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Link to video of Machtelt Israëls lecture

During the early Renaissance, Piero della Francesca’s artistic talents were highly sought after by patrons across the Italian peninsula but nowhere more so than in his hometown of Borgo San Sepolcro. This lecture explores how Piero gradually transformed the art of painting by applying his pioneering pictorial imagination to the challenge of three gothic polyptychs and by introducing Renaissance format paintings into the domestic interior with his Virgin and Child Enthroned with Four Angels and Nativity of Christ (The National Gallery, London).

Link to video of Jonathan Marsden lecture

Around 1555 the Duke of Alba commissioned three life-sized bronze busts by the great Italian Renaissance portraitist Leone Leoni: one of himself, one of the Hapsburg emperor Charles V, and one of the emperor’s son, Philip II of Spain. Though the busts depict sitters of different rank— a duke, an emperor, and a king—Leoni presents them almost identically, as armored warriors in the cause of the Counter Reformation. For more than a century the busts have adorned the Guard Chamber at Windsor Castle, surrounded by actual weaponry and armor.

Link to video of Cornelia Homburg lecture

When Vincent van Gogh moved from Paris to the South of France in 1888, the rural environs inspired him to revisit some of the central themes of his Dutch years, such as the changing seasons and the "labors of the fields." At the same time, his work was greatly influenced by his admiration for Japanese art and culture, coupled with his ambition to create distinctly modern pictures. This lecture discusses Van Gogh's Portrait of a Peasant (Patience Escalier) in the context of

Link to video of discussion about Giovanni Bellini

The Frick Collection's St. Francis in the Desert (ca. 1475-78) by Giovanni Bellini ranks among the most important Italian Renaissance paintings in America. We invite the public to listen as a group of invited scholars discuss the painting from the perspective of the Franciscan order, which traces its origins to St. Francis of Assisi. Susannah Rutherglen, former Andrew W. Mellon Curatorial Fellow at the Frick, offers an introduction to the painting and an overview of the March 2010 technical study of the work performed by conservators at The Metropolitan Museum of Art. Fr.

Link to video of Alan Wintermute lecture

Soon after Watteau's premature death in 1721, nearly three hundred of his paintings were engraved and published. Until recently, only about eighty of these paintings were generally thought to have survived. In just the last decade, however, a remarkable number of lost or previously unknown works have been identified, including the masterpiece La Surprise of 1718-19, now on long-term loan to The Frick Collection.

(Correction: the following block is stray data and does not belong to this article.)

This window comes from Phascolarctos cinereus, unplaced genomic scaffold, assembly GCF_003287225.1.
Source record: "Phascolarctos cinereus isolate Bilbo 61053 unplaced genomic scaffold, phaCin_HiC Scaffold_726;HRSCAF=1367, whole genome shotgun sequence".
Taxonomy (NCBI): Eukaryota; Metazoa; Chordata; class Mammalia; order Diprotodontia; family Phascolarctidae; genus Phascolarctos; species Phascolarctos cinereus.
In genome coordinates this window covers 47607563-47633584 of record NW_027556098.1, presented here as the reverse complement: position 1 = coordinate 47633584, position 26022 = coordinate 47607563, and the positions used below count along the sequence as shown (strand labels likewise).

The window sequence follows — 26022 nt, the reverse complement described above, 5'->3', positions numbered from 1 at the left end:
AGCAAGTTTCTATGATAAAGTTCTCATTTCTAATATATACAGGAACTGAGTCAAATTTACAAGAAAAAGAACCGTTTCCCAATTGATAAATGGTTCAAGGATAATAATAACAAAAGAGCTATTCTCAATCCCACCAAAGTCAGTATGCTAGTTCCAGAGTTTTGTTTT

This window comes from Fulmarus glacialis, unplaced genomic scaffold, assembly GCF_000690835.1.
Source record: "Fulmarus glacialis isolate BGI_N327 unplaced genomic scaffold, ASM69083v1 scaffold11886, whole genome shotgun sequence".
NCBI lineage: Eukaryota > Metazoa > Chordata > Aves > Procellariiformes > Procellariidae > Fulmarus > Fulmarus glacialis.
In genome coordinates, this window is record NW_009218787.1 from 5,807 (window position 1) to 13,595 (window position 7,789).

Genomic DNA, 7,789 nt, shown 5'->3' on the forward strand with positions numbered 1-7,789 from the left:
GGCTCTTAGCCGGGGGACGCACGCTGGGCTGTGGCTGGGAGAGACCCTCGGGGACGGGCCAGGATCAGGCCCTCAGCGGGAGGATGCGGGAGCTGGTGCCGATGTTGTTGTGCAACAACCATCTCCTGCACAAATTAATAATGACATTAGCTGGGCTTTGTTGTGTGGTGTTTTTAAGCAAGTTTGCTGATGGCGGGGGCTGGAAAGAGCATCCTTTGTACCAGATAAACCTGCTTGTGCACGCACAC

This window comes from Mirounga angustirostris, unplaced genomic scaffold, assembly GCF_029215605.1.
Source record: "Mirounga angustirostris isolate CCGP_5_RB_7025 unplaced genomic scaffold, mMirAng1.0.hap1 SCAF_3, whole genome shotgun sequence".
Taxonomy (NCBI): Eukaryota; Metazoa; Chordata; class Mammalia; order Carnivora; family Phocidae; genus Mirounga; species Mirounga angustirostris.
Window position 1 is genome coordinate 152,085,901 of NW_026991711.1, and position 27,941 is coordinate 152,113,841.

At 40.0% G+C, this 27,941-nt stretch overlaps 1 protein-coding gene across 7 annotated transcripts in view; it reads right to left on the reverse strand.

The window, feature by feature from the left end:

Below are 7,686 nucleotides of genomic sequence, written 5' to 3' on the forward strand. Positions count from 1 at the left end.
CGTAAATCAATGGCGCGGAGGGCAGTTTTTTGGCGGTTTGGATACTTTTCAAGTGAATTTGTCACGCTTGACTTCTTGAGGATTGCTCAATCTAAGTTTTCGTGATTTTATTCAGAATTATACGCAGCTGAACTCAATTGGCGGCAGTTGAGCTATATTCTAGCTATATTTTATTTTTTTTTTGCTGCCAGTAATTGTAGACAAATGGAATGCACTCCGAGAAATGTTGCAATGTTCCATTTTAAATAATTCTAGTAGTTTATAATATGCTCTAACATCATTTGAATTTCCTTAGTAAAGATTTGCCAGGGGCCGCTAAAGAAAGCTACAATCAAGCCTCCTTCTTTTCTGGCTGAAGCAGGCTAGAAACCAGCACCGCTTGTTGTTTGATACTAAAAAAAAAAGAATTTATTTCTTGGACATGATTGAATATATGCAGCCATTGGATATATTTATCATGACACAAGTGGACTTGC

Link to video of David Solkin lecture

David H. Solkin discusses JMW Turner's work and love of art. David H. Solkin is Walter H. Annenberg Professor of the History of Art and Dean and Deputy Director at The Courtauld Institute of Art, London.

Link to video of Judy Sund lecture

Judy Sund of the Graduate Center of the City University of New York presents: Van Gogh's Peasants: The Essence of Earthiness. Van Gogh's portraits of Patience Escalier, one of which will be on loan to the Frick this fall, were part of his long-term project to capture the essence of the peasant. Inspired by literary descriptions as well as by the art of the past, he was intent on giving definitive form to a well-established type.

Link to video of Wendy Woon lecture

Today’s globalized culture demands creativity and continual innovation from individuals as well as institutions. How can museum education foster creativity, both for onsite visitors in our galleries and for online audiences? Examining the history of museum education reveals that we may build upon the values of the progressive education movement to inspire our practice and reinvigorate our strategic thinking about future programming and new initiatives. This is the fifth annual Samuel H.

Link to video of Colin B. Bailey and Charlotte Hale lecture

"Up and Down the Garden Path: Secrets of La Promenade Revealed," by Colin B. Bailey, The Frick Collection, and Charlotte Hale, The Metropolitan Museum of Art, Saturday, May 5, 2012.  The Frick's Promenade is the most important Impressionist painting acquired by Henry Clay Frick. In researching this well-known work for the exhibition Renoir, Impressionism, and Full-Length Painting, many technical and documentary discoveries were made.

Link to video of Claudia Kryza-Gersch lecture

"Antico: A Pioneer of Renaissance Sculpture," by Claudia Kryza-Gersch, Kunsthistorisches Museum, Vienna, May 2, 2012. Antico dedicated himself to reviving the forms and splendors of ancient sculpture. This lecture will explore the artist's pioneering role in establishing the bronze statuette as a new Renaissance genre; his innovative exploration of the classical bust and the female nude; and his invention of techniques for creating superbly finished versions of his bronzes that rival the technical achievements of the ancients.

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